SHORTT v. CITY OF NEW YORK

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Supreme Court, Appellate Division, Second Department, New York.

Myrtle SHORTT, Appellant, v. CITY OF NEW YORK, et al., Respondents, et al., Defendants.

2017–07433

Decided: June 12, 2019

REINALDO E. RIVERA, J.P., SHERI S. ROMAN, SYLVIA O. HINDS–RADIX, COLLEEN D. DUFFY, JJ. Leav & Steinberg, LLP, New York, N.Y. (Ricardo J. Martinez of counsel), for appellant. Harris Beach PLLC, New York, N.Y. (Victoria A. Graffeo, Bradley M. Wanner, and Andrew J. Orenstein of counsel), for respondents.

DECISION & ORDER

In an action to recover damages for personal injuries, the plaintiff appeals from an order of the Supreme Court, Kings County (Ellen M. Spodek, J.), dated May 1, 2017.  The order granted that branch of the motion of the defendants City of New York and City of New York Department of Education which was pursuant to CPLR 3211(a)(7) to dismiss the complaint insofar as asserted against them.

ORDERED that the order is reversed, on the law, with costs, and that branch of the motion of the defendants City of New York and City of New York Department of Education which was pursuant to CPLR 3211(a)(7) to dismiss the complaint insofar as asserted against them is denied.

The plaintiff, a school teacher employed by the defendant City of New York Department of Education (hereinafter DOE), commenced this action to recover damages for personal injuries she alleges she sustained as a result of an elevator accident that occurred on January 4, 2013, at the high school where she worked.  According to the plaintiff, after she entered an elevator at the school, it began to jerk as it was ascending, and thereafter, stopped above the third floor between floors, moving up and down several times and causing her to hit her lower back on the wall of the elevator.  Thereafter, she was trapped inside the elevator until she was extracted from it, which required her to jump from the elevator to the third floor.

Prior to commencing this action, the plaintiff applied to the DOE for “line of duty injury” paid medical leave pursuant to the terms of a collective bargaining agreement (hereinafter the CBA).  The DOE denied the application without providing the plaintiff with a reason for its determination.  The plaintiff opted not to challenge the DOE determination through a medical arbitration proceeding pursuant to the terms of the CBA, and thereafter commenced this action.

The DOE and the defendant City of New York (hereinafter together the defendants), moved, inter alia, pursuant to CPLR 3211(a)(7) to dismiss the complaint insofar as asserted against them on the basis that the plaintiff failed to exhaust her administrative remedies under the CBA. Alternatively, they argued that dismissal was warranted under collateral estoppel and/or res judicata.  By order dated May 1, 2017, the Supreme Court granted that branch of the motion which was pursuant to CPLR 3211(a)(7) to dismiss the complaint insofar as asserted against the defendants.  The court determined that the plaintiff failed to exhaust her administrative remedies under the CBA. The plaintiff appeals, and we reverse.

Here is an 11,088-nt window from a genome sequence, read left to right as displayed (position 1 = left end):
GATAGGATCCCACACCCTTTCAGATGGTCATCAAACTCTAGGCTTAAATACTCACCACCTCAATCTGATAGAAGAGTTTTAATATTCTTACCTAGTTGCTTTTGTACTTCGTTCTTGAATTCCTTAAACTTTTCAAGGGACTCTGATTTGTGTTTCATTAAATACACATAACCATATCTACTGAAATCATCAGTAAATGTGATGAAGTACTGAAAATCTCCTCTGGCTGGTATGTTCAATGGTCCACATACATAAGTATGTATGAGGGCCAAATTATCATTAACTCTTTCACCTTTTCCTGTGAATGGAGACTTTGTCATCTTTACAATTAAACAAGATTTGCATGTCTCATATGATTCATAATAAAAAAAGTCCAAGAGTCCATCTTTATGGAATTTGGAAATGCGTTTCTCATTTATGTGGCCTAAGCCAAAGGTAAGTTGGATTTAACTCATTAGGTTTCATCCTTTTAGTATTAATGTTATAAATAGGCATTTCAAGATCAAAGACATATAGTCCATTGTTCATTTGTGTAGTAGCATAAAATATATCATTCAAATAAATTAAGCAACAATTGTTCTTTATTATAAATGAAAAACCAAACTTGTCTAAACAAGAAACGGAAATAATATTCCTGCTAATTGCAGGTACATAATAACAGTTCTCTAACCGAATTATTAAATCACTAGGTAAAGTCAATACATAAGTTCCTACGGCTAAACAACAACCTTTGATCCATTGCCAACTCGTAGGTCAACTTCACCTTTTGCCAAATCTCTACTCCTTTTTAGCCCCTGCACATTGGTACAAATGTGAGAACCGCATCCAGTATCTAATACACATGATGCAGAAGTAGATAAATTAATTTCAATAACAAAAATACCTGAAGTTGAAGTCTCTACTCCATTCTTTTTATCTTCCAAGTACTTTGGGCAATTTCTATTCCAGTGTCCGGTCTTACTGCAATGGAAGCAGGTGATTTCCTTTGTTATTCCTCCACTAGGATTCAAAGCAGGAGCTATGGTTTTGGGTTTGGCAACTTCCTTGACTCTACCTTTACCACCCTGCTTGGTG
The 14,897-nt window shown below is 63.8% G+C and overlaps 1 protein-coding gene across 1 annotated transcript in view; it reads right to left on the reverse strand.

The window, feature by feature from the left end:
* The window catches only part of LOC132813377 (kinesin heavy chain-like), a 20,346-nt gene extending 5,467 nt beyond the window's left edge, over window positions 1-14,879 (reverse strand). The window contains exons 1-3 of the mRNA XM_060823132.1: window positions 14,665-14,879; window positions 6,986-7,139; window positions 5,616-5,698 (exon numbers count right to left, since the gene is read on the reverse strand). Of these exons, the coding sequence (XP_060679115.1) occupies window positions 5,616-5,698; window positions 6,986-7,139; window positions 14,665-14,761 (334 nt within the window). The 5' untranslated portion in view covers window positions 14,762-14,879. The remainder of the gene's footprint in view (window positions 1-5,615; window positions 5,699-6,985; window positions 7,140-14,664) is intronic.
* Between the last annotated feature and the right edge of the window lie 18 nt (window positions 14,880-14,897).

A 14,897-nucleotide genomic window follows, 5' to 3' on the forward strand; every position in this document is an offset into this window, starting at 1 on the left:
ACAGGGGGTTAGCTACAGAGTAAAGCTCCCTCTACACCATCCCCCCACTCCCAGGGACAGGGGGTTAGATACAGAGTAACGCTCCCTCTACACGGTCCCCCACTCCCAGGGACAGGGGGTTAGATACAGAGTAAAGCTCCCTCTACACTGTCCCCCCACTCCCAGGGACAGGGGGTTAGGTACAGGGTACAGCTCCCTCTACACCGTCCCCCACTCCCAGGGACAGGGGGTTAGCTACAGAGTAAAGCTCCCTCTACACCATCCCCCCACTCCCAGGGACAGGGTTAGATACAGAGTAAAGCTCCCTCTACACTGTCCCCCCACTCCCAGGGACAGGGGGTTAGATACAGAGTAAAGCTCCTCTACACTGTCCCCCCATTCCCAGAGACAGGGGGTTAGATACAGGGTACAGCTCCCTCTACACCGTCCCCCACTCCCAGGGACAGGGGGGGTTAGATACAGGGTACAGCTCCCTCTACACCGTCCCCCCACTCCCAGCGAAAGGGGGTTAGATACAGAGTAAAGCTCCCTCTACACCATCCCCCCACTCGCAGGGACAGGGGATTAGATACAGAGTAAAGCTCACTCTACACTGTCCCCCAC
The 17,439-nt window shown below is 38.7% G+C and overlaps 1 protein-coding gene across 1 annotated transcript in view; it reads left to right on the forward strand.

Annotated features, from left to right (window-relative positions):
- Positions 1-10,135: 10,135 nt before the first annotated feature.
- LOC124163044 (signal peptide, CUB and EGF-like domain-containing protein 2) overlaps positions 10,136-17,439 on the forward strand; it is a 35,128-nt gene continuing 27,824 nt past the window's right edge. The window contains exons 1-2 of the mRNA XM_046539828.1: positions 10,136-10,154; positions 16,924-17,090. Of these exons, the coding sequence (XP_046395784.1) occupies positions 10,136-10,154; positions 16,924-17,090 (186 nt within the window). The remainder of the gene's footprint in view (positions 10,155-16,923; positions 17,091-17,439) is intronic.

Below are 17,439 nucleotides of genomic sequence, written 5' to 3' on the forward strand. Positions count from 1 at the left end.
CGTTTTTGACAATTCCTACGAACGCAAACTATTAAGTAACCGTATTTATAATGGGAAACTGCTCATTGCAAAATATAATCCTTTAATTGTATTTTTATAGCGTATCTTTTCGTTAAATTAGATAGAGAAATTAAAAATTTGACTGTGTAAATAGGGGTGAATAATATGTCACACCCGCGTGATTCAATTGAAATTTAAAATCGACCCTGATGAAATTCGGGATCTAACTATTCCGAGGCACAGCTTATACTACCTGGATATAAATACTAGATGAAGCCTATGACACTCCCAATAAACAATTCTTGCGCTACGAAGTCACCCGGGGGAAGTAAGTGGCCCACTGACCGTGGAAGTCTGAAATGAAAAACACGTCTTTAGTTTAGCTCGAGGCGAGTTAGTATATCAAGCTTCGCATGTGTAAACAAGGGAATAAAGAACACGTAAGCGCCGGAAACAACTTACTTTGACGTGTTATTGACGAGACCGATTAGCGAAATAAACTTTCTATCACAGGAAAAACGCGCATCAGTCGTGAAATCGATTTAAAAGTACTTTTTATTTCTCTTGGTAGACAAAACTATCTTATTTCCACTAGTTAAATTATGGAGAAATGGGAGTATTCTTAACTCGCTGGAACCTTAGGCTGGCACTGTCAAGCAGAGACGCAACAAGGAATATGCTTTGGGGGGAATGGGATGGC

An employee covered by a collective bargaining agreement which provides for a grievance procedure must exhaust administrative remedies prior to seeking judicial remedies (see Matter of Plummer v. Klepak, 48 N.Y.2d 486, 489–490, 423 N.Y.S.2d 866, 399 N.E.2d 897;  Spano v. Kings Park Cent. School Dist., 61 A.D.3d 666, 670–671, 877 N.Y.S.2d 163) or face dismissal of the action (see Sheridan v. Town of Orangetown, 21 A.D.3d 365, 365–366, 799 N.Y.S.2d 575;  see also Matter of Dorme v. Slingerland, 41 A.D.3d 596, 596, 838 N.Y.S.2d 159).  Here, however, the plaintiff seeks to recover damages against the defendants for pain and suffering based upon a negligence theory of liability which is outside the scope of, and is not governed by, the CBA's “line of duty injury” paid leave grievance provisions (see Bregman v. East Ramapo Cent. Sch. Dist., 122 A.D.3d 656, 657, 997 N.Y.S.2d 91;  Matter of Van Tassel v. County of Orange, 204 A.D.2d 560, 561, 614 N.Y.S.2d 193).  There is no need to exhaust administrative remedies when the cause of action by the plaintiff is not governed by the CBA (see Bregman v. East Ramapo Cent. Sch. Dist., 122 A.D.3d at 657, 997 N.Y.S.2d 91;  Matter of Van Tassel v. County of Orange, 204 A.D.2d at 561, 614 N.Y.S.2d 193).

The defendants' contention that dismissal is also warranted on the basis of collateral estoppel and res judicata is without merit (see Chiara v. Town of New Castle, 61 A.D.3d 915, 916, 878 N.Y.S.2d 755;  Lasky v. City of New York, 281 A.D.2d 598, 599, 722 N.Y.S.2d 391).  Collateral estoppel is inapplicable, as the defendants failed to demonstrate that the issue that the plaintiff seeks to pursue here was necessarily decided by the DOE when it denied the plaintiff's “line of duty injury” paid leave application (see Melendez v. McCrowell, 139 A.D.3d 1018, 1020, 32 N.Y.S.3d 604;  Lauro v. City of New York, 67 A.D.3d 744, 746, 889 N.Y.S.2d 215).  Likewise, the doctrine of res judicata, or claim preclusion, also is inapplicable to the plaintiff's complaint because the relief she seeks could not have been awarded within the context of the prior administrative proceeding (see Lasky v. City of New York, 281 A.D.2d at 599, 722 N.Y.S.2d 391).

Accordingly, the Supreme Court should have denied that branch of the defendants' motion which was pursuant to CPLR 3211(a)(7) to dismiss the complaint insofar as asserted against them.

RIVERA, J.P., ROMAN, HINDS–RADIX and DUFFY, JJ., concur.